The Anachronist – Language as Time Machine – Part 2
What, then, can we say is the point of taking the time-machine, Language, back into the past? Besides just showing that certain essential features of human interiority tend not to change.
The most important point, I feel, for going into the past through language is to feed the present with models of contemporary possibility. The past critiques the present, just as the present may critique the past. This dialectical vibration between present and past is hugely beneficial, I feel, to an understanding of today’s situation and to personal decision-making regarding lifestyle. When I expose myself to the past through a story, I’m like a spider who hides under a leaf waiting to feel the tension in her web that pulls on her attached thread when some unfortunate creature strikes its gossamer and struggles. Granted, much of the past is horrific and condemnable, never to be wished repeated. But isn’t it incumbent upon us to find those stories that strengthen us in values, that connect with us emotionally and essentially despite the distance, that depict the ubiquity of struggle and suffering, and that demonstrate possibilities for today? For instance, in some of the Christian and Muslim mystics I find an intense, spiritual aestheticism and asceticism that make me question the beauty of my own comfortable situation. In reading Thoreau, Fabre, or Rilke, I find my own complexity critiqued and fall, embarrassed by my possessions, into a deep yearning for simplicity, natural observation, connection with nature and quietude. Sometimes these historical examples are the only things that keep me sane and hopeful amidst the constant barrage of exterior changes, many over which no one of us has control, and my own personal failures.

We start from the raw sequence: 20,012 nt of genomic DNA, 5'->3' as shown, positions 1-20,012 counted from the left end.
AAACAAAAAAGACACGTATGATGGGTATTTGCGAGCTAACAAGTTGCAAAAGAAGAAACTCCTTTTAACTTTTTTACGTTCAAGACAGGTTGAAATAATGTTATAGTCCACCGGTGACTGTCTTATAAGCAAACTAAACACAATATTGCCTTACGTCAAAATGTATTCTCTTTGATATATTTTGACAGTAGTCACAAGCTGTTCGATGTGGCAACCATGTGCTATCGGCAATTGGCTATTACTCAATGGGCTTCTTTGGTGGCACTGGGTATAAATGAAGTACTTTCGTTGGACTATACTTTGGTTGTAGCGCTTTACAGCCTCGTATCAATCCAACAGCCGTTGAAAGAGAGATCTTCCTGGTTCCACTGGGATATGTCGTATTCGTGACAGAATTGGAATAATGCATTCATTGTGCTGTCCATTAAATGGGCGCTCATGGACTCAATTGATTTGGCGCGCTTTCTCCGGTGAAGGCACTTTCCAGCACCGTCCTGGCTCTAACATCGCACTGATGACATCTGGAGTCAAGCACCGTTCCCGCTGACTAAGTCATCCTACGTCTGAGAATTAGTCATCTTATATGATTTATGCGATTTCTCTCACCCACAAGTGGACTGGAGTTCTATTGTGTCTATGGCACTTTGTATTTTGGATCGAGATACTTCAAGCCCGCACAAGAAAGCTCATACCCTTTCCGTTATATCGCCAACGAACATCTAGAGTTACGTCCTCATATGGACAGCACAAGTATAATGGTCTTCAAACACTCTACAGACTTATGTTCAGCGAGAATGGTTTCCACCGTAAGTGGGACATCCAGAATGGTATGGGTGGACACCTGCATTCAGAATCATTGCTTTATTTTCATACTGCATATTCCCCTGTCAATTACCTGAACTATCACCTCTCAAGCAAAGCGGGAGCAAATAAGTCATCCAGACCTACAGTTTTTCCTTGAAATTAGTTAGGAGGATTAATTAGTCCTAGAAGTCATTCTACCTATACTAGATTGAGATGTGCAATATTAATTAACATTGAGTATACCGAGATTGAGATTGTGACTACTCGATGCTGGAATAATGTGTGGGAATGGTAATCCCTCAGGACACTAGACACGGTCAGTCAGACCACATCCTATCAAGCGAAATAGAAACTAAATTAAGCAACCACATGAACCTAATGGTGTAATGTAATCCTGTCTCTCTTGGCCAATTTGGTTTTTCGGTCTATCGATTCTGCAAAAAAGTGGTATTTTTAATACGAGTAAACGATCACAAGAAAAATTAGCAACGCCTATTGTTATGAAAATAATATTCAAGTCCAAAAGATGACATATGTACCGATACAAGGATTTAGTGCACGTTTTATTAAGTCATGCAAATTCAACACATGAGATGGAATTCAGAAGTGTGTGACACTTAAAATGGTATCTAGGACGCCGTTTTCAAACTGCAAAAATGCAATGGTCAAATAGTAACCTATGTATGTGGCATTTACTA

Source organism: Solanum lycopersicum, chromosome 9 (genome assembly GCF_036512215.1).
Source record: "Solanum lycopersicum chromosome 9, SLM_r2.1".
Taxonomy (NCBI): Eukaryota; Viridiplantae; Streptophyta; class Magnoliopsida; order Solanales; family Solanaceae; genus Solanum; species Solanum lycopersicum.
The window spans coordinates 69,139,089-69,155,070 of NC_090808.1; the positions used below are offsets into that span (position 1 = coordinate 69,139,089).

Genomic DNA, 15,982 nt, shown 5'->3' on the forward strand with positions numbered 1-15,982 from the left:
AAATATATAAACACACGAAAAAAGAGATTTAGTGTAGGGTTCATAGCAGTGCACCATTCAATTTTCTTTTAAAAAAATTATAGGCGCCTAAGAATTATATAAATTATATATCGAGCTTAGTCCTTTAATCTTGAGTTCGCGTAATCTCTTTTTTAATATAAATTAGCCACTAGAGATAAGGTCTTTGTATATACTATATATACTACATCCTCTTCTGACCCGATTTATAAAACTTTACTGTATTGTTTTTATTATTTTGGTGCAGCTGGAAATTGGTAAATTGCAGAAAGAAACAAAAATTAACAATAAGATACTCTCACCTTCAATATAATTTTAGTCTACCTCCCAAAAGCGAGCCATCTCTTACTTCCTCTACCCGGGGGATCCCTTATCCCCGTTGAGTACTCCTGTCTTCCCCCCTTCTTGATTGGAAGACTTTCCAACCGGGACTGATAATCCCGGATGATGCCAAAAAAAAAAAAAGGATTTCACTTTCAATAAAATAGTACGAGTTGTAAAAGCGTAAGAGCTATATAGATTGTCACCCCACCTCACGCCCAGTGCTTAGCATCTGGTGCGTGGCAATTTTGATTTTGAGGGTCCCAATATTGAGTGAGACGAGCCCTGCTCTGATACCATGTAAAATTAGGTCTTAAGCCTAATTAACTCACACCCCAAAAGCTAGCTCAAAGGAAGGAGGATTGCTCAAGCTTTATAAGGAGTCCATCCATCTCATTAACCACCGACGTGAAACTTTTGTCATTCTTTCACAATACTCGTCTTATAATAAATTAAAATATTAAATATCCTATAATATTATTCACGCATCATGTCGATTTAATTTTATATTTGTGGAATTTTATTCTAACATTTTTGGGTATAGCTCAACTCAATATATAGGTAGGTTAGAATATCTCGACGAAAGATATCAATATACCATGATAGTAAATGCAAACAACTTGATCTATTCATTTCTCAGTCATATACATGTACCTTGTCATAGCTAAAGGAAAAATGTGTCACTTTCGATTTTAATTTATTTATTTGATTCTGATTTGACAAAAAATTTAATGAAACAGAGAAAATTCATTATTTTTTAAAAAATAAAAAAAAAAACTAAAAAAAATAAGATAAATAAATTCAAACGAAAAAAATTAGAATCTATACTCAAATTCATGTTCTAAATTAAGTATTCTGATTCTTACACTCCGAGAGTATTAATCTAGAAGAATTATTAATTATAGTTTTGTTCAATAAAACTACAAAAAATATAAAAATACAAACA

Here’s a truth I believe: nothing is ever obsolete if you don’t want it to be. Older technologies are perfectly fine to use today if you can find the tools. I can identify with and use a scythe to harvest my wheat just as those that Trakl describes in his poetry. I can use a loom, if I’m lucky to have one, to make my own clothes out of rough wool or threads rather than to purchase mass-manufactured clothes from a store. I find that many are drawn to throwbacks, relics and vintage ideas. When I type on my 1950s Royal typewriter in public, for example, people are more than inquisitive and intrigued (a trait I find to be positive). Even emotional styles may not fall into desuetude and oblivion. Love attachment, for example, is of the essence of human being. Even if this attachment looks differently at different times throughout history, it is recognizable. We may be able to look at stories of the past in various cultures and choose which form of love attachment we prefer to play out today. It may well turn out that you choose forms of emotional attachment, along with corresponding behaviors, that resist those that are promoted and more popular today where you are. What’s wrong with that, if those attachments and behaviors don’t hurt or disrespect others who deserve respect?